Monarch Butterflies Visiting Our Eastern Shore Meadows

monarch butterfly on salvia spikes

Not only are monarch butterflies beautiful in their recognizable orange, black and white markings but they are quite remarkable creatures. Here are a few fun facts we, at the Honey House, thought you might enjoy!

Monarch butterflies are the only butterfly to make a two way migration like birds. Monarchs cannot survive the cold winter months in the north. In October they begin to make their way south and can travel up to 3000 miles! Around the middle of March you can see these beautiful insects making their way back north!

The orange color on the wings of monarch butterflies is a source of protection. The orange color is a warning sign to predators that they either taste bad or are toxic to eat. This doesn’t always stop predators, although birds and other felons will be sure to not eat a monarch after they learn how bad they taste.

Looking back on the summer and the ecology of the farm. This monarch butterfly visited yellow cup flowers planted near the back of the farm house.

How to Help the Monarchs

If you have the room in your yard, you can plant a butterfly garden to provide a source of food for monarchs and other pollinators. Grown monarchs take nectar from many plants, like zinnias, coneflowers, cosmos, asters, and bee balm. The caterpillars only feast on milkweeds-these are often found in swamps, meadows, and by country roadsides, but are beautiful in your landscape. Depending on the variety you plant, milkweed can produce mauve, white, orange, red, or yellow blooms that are fragrant and vibrant. Plant a mix of these for a beautiful garden with blossoms that last from spring to frost!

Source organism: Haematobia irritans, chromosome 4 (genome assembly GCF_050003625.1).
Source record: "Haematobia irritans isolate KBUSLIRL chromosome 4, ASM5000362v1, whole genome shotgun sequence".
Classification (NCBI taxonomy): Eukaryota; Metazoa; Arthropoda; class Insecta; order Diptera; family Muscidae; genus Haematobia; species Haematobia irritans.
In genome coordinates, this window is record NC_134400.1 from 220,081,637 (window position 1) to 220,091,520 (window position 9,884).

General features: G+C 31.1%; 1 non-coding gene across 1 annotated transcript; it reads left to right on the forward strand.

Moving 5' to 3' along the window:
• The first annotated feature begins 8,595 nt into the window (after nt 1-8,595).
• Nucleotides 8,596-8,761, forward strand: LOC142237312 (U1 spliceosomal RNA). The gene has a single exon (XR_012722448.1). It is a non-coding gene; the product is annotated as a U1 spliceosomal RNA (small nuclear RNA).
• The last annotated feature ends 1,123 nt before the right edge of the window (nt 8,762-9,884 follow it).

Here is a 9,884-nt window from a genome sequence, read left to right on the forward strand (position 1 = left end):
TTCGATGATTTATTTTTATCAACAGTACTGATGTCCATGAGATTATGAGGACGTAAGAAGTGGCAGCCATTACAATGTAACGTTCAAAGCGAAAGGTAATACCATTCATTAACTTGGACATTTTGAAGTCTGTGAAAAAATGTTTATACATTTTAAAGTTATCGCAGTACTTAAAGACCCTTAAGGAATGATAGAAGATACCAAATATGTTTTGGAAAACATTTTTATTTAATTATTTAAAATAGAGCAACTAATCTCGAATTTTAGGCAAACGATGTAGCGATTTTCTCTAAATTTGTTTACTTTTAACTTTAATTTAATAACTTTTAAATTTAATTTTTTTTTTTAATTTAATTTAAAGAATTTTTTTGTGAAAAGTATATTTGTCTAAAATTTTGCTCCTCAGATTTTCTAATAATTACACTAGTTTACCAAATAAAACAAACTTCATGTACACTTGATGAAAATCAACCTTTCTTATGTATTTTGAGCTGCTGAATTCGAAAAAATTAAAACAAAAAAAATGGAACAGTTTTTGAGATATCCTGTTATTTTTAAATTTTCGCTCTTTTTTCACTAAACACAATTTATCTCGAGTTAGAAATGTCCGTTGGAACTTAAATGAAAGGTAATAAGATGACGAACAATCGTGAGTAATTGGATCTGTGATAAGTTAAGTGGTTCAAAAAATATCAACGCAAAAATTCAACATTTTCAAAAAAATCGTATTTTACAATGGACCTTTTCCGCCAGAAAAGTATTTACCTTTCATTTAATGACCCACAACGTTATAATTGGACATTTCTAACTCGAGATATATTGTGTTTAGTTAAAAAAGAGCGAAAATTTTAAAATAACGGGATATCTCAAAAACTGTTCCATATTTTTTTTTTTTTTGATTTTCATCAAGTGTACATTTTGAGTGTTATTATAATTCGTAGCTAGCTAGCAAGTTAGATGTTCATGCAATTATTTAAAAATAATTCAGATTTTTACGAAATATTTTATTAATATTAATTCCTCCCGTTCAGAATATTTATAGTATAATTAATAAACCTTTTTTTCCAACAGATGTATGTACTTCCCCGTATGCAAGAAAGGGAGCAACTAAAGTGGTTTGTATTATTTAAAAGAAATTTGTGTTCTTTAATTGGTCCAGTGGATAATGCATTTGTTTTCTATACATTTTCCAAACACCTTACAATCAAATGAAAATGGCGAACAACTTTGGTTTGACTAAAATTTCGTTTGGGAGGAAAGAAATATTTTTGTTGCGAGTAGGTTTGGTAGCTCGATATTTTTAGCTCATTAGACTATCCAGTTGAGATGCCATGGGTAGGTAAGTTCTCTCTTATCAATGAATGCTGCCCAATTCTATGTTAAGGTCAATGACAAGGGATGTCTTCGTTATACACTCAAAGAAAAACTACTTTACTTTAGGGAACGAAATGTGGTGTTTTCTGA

Eastern Shore wildflowers give a source of food to the wildlife on the farm. A huge patch of milkweed on the farm from the summer of 2017.

These butterflies detect, locate and taste their food quite differently than most insects. Monarchs use their eyes to see a flower, they use their antennas to smell the sweetness of the nectar and lastly they use their feet to taste.

Next time you see one of these gorgeous creatures flying around your back yard while you sit out drinking some lemonade this summer, think about all of the places and things that little guy has seen.

About the Author

Kara Brook

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